The US can breathe easy on Russia-OPEC deal

Saudi Arabia and Russia are considering a long-term agreement to extend cooperation with the Organization of the Petroleum Exporting Countries (OPEC). The potential deal, announced during Saudi Crown Prince Mohammed bin Salman’s weeks-long tour of the U.S., would see the two states enter into a 10- or even 20-year agreement to manage oil markets.

While the pact signals closer Russian-Saudi cooperation on energy, it does not necessarily signal a Saudi pivot towards Russia or an abandonment of the U.S.-Saudi alliance. Surprisingly, the deal could actually benefit U.S. oil producers.

{mosads}King Salman became the first Saudi monarch to visit Moscow in October 2017. He oversaw the signing of several bilateral energy pacts during his visit, including an agreement to create a $1 billion joint energy fund, joint investment deals worth over $3 billion, and a $1.1 billion agreement for Russian petrochemical company Sibur to build a plant in Saudi Arabia. The two states, whose combined oil production totals one-fifth of global supplies, also led the way to a deal to cut OPEC and non-OPEC oil production by 1.8 million barrels per day in early 2017.

Saudi Arabia recruited Russia, which is not an official OPEC member, along with other non-OPEC oil exporters, to remove oversupply from the market after oil prices collapsed to $26 per barrel in 2016. Intended to boost prices by cutting production levels and drawing down global stockpiles, Riyadh and Moscow extended the deal in November 2017 to cover all of 2018, and it will be reviewed again in June and December.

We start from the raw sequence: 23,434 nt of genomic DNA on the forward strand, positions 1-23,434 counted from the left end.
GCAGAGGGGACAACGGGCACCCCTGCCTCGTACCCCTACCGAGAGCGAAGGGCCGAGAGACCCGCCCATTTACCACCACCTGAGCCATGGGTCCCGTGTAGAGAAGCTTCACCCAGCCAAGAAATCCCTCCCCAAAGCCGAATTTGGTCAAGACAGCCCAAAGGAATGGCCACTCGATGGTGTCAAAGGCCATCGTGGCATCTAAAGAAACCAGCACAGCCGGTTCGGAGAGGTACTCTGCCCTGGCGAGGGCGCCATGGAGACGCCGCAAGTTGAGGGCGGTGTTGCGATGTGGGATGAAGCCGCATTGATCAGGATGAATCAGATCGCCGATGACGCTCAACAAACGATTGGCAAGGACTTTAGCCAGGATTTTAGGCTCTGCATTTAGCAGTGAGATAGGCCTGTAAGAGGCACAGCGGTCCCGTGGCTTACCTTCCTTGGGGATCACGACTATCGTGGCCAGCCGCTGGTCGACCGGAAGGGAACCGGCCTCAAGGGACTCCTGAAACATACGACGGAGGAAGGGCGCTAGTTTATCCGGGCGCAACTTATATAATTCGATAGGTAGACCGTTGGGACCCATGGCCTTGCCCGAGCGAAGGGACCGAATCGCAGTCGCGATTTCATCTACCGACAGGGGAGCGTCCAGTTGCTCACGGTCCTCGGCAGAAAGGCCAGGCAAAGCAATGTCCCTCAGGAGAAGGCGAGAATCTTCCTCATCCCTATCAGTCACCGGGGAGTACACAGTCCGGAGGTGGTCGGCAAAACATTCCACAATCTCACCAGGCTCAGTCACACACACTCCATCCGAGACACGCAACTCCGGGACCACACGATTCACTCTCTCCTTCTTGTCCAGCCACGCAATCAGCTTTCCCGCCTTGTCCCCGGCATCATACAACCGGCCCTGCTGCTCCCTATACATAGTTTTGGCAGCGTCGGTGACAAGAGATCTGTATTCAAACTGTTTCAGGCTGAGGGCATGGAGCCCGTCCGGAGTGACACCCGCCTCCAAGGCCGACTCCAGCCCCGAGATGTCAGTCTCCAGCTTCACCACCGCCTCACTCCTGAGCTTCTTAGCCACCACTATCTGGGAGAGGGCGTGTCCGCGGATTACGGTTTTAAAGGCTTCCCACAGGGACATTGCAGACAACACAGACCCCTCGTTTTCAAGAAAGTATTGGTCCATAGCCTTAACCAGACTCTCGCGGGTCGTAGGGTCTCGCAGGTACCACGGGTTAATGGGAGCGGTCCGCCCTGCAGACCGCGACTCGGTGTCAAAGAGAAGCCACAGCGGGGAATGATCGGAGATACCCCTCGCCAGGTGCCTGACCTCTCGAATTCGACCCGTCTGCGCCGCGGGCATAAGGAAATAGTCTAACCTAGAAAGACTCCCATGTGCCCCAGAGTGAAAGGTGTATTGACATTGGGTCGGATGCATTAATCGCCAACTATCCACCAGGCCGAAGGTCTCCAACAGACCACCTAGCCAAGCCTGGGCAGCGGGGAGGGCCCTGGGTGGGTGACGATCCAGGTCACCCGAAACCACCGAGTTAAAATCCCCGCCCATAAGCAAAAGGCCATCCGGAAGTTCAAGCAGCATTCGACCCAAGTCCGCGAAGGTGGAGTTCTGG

Whether or not the arrangement holds will rest largely on Moscow’s willingness to give up its ability to manipulate oil policy in exchange for the stability of a long-term deal. Russia’s appetite for taking OPEC’s official policy stances, particularly when OPEC’s goals and Russia’s aims do not align, is evidently low. Russia has already expressed dissatisfaction at the length of the extension and would prefer to exit sooner. The utility of a rise in oil prices is limited for Moscow, which continues to suffer from a dampened environment for domestic investment, unless production volumes can be increased as well to boost revenues.  

For Riyadh, there is clear incentive to bring Russia into a long-term pricing alliance with OPEC. Getting non-OPEC oil exporters to set production limits to chip away at the global oil glut was Riyadh’s key victory, leading to today’s partial price recovery. Continuing its agreement with Moscow would be in Riyadh’s interest, but the Kremlin may ask the Saudis for added incentives. For instance, Saudi Arabia could play an important role in solidifying an outcome to the power struggle in oil-rich Libya to Moscow’s advantage.

Opportunities to extend cooperation into the areas of defense and security are limited, particularly given the minefield of geopolitical differences between Moscow and Riyadh — most notably regarding Saudi Arabia’s arch-rival Iran, which works closely with the Kremlin in regional conflicts such as Syria. The strength of the U.S.-Saudi relationship is also a major stumbling block to serious strategic cooperation.